Marshall Star, May 30, 2012 Edition
Marshall Center Concludes Wind Tunnel Testing to Aid in SpaceX Reusable Launch System Design
In This Week's Star (Click to Expand)|
The Marshall Space Flight Center completed wind tunnel testing for Space Exploration Technologies (SpaceX) of Hawthorn, Calif., to provide Falcon 9 first stage re-entry data for the company's advanced reusable launch vehicle system.
Image right: The first stage of the SpaceX Falcon 9 rocket is in the foreground, the second stage (background). The Falcon 9 rocket is responsible for launching the Dragon spacecraft. (NASA/Jim Grossmann)
Under a Reimbursable Space Act Agreement, Marshall conducted 176 runs in the wind tunnel test facility on the Falcon 9 first stage to provide SpaceX with test data that will be used to develop a re-entry database for the recovery of the Falcon 9 first stage. Tests were conducted at several orientations and speeds ranging from Mach numbers 0.3, or 228 miles per hour at sea level, to Mach 5, or 3,811 miles per hour at sea level, to gage how the first stage reacts during the descent phase of flight.
"Marshall's aerodynamics team has vast experience in launch vehicle design and development and our wind tunnel offers an affordable, quick-turn solution to companies who are looking to generate aerodynamic test data on early launch vehicle design configurations," said Teresa Vanhooser, manager of the Flight Programs and Partnerships Office at Marshall. "We believe that providing technical expertise enables development of new and innovative technologies that aid the industry as a whole and helps NASA to continue with our deep space exploration mission."
Marshall's Aerodynamic Research Facility's 14-square-inch trisonic wind tunnel is an intermittent, blow-down tunnel that operates from high-pressure storage to either vacuum or atmospheric exhaust. The facility is capable of conducting tests in the subsonic, transonic, and supersonic mach ranges using its two interchangeable test sections. Subsonic Mach numbers are below Mach 1, the speed of sound, or 760 miles per hour at sea level, while transonic speeds approach and are slightly above Mach 1. The facility can achieve a maximum supersonic Mach number of 5, or five times the speed of sound.
In addition to wind tunnel testing, Marshall is providing propulsion engineering support to SpaceX in the development of the SuperDraco Launch Abort System (LAS) and on-orbit propulsion systems. Marshall is supplying SpaceX with Reaction Control Systems lessons learned that will be incorporated into the Dragon spacecraft's design for steering and attitude control. Marshall engineers also are providing technical insight in the development of materials and processes to support future improvements of the Falcon 9 and Dragon to be used in the SpaceX Commercial Crew Development Program.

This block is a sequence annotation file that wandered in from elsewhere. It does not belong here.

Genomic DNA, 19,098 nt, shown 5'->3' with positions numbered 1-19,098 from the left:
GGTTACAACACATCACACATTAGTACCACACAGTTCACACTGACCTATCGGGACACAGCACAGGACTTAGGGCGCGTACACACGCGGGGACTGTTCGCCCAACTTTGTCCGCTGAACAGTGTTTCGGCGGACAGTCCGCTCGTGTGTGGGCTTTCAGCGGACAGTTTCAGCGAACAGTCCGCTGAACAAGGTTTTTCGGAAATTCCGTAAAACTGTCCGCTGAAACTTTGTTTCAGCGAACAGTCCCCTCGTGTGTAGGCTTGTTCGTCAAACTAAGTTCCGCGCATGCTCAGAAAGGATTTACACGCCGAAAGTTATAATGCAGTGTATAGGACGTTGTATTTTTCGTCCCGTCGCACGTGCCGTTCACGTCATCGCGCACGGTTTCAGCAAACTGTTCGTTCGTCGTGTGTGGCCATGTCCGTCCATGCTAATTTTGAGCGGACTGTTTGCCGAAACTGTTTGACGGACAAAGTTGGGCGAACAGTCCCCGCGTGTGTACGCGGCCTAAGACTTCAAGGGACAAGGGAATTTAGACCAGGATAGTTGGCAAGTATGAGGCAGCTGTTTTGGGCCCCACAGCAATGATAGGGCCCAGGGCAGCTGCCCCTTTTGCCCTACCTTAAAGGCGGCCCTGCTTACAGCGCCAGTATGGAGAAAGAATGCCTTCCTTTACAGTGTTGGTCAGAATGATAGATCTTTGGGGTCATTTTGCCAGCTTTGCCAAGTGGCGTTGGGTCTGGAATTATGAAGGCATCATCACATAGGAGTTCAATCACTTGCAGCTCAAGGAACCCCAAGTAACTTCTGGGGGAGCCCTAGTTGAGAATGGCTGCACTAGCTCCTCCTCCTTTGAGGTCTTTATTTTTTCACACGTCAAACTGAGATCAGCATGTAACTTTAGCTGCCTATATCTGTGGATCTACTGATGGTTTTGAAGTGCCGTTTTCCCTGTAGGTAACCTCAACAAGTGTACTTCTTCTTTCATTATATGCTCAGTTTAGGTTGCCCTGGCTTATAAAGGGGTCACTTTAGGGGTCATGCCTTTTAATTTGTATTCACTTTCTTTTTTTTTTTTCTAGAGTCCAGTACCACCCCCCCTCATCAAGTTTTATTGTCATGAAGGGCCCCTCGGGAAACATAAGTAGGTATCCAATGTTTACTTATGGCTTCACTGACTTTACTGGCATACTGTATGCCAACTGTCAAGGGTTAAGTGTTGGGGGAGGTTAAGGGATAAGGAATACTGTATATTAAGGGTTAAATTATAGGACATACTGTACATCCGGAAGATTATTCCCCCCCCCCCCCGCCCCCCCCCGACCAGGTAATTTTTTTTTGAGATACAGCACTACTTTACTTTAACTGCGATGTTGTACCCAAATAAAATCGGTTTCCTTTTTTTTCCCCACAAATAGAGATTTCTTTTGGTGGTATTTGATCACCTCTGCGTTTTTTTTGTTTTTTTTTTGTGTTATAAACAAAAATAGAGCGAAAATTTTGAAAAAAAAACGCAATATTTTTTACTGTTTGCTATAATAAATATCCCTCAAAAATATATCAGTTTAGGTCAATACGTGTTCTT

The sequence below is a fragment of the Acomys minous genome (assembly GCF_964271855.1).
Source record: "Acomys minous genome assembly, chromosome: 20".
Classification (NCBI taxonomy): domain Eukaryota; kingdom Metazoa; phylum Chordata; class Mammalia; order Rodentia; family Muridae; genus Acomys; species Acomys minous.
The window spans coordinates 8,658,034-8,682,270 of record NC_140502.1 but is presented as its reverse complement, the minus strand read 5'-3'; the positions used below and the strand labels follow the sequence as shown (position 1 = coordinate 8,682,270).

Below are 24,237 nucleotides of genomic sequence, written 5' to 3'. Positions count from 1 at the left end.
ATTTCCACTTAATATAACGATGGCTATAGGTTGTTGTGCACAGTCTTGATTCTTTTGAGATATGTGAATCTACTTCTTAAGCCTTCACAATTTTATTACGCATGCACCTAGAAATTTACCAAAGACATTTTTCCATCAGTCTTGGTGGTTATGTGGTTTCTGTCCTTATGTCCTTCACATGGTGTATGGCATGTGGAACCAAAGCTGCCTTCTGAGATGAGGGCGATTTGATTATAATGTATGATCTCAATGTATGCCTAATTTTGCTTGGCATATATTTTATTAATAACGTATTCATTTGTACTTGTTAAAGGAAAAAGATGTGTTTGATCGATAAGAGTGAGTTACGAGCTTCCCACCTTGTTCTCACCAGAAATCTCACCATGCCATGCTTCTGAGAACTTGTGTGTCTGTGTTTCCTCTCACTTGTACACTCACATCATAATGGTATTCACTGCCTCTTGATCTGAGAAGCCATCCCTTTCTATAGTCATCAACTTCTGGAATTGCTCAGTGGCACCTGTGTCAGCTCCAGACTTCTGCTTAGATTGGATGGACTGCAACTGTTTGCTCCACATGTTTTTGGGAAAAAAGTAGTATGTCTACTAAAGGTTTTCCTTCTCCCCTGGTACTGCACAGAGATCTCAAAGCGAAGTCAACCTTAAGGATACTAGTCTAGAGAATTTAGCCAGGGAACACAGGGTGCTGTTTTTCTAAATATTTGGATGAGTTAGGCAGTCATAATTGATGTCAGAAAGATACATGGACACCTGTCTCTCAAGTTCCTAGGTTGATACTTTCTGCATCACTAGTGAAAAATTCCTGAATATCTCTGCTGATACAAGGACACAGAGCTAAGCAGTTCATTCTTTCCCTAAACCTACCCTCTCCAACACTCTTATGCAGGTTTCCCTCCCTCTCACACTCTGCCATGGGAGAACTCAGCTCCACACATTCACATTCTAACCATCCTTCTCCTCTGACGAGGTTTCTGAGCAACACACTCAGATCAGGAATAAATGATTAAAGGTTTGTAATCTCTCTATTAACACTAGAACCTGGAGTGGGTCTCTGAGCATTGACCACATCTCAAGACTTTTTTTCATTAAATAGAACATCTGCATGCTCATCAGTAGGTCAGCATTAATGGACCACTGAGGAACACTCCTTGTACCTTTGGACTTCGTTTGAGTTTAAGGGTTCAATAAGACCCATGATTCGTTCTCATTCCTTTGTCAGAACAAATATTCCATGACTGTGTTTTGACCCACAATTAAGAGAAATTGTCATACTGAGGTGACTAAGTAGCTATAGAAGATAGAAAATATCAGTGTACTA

"Since 2007, Marshall has supported the Commercial Orbital Transportation Services (COTS) Program by providing engineering expertise and technical insight to aid our commercial partners in developing their transportation capabilities," stated Vanhooser. "The Marshall Center has over 50 years of spaceflight experience and propulsion expertise to draw upon to help our commercial partners solve the complex challenges of space travel."
Marshall has been engaged throughout the development in evaluating the Falcon 9 launch vehicle and Dragon spacecraft systems' design under the Commercial Orbital Transportation Services Program led by the Johnson Space Center for the Human Exploration and Operations Mission Directorate (HEOMD) in Washington. The Marshall team supported various design reviews, flight readiness reviews, post-flight reviews and special studies.
The Marshall Center also provides SpaceX technical support as requested under the Commercial Crew Program (CCP) led by the Kennedy Space Center for HEOMD. Engineers from the Marshall Center have been engaged with SpaceX by serving as the CCP launch vehicle systems lead and by providing discipline support to the partner integration teams.
For more information on COTS, visit:
For more information on CCP, visit:
For more information on SpaceX or the Dragon spacecraft, visit:
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J-2X Engine Continues to Set Standards
Testing of the next-generation J-2X rocket engine continues to set standards. Last fall, the engine attained 100 percent power in just its fourth test and became the fastest U.S. rocket engine to achieve a full-flight duration test, hitting that 500-second mark in its eighth test. On May 25, NASA recorded another first during a 40-second test of the engine on the A-2 Test Stand at the Stennis Space Center. For the first time, test conductors fired the J-2X in both the secondary and primary modes of operation, 20 seconds in each. Previous tests were run in one mode only. Combining the two allowed operators to collect critical data on engine performance.
The data will be used in continued development of the engine, which is being built to help carry humans deeper into space than ever before. The space agency conducted an initial round of sea-level tests on the engine last year, then removed it from the Stennis test stand to prepare both the stand and engine for the second round of testing at simulated altitudes up to 50,000 feet. Such testing is critical to characterize nozzle and system performance at elevated altitude and to demonstrate engine operation across its throttle range.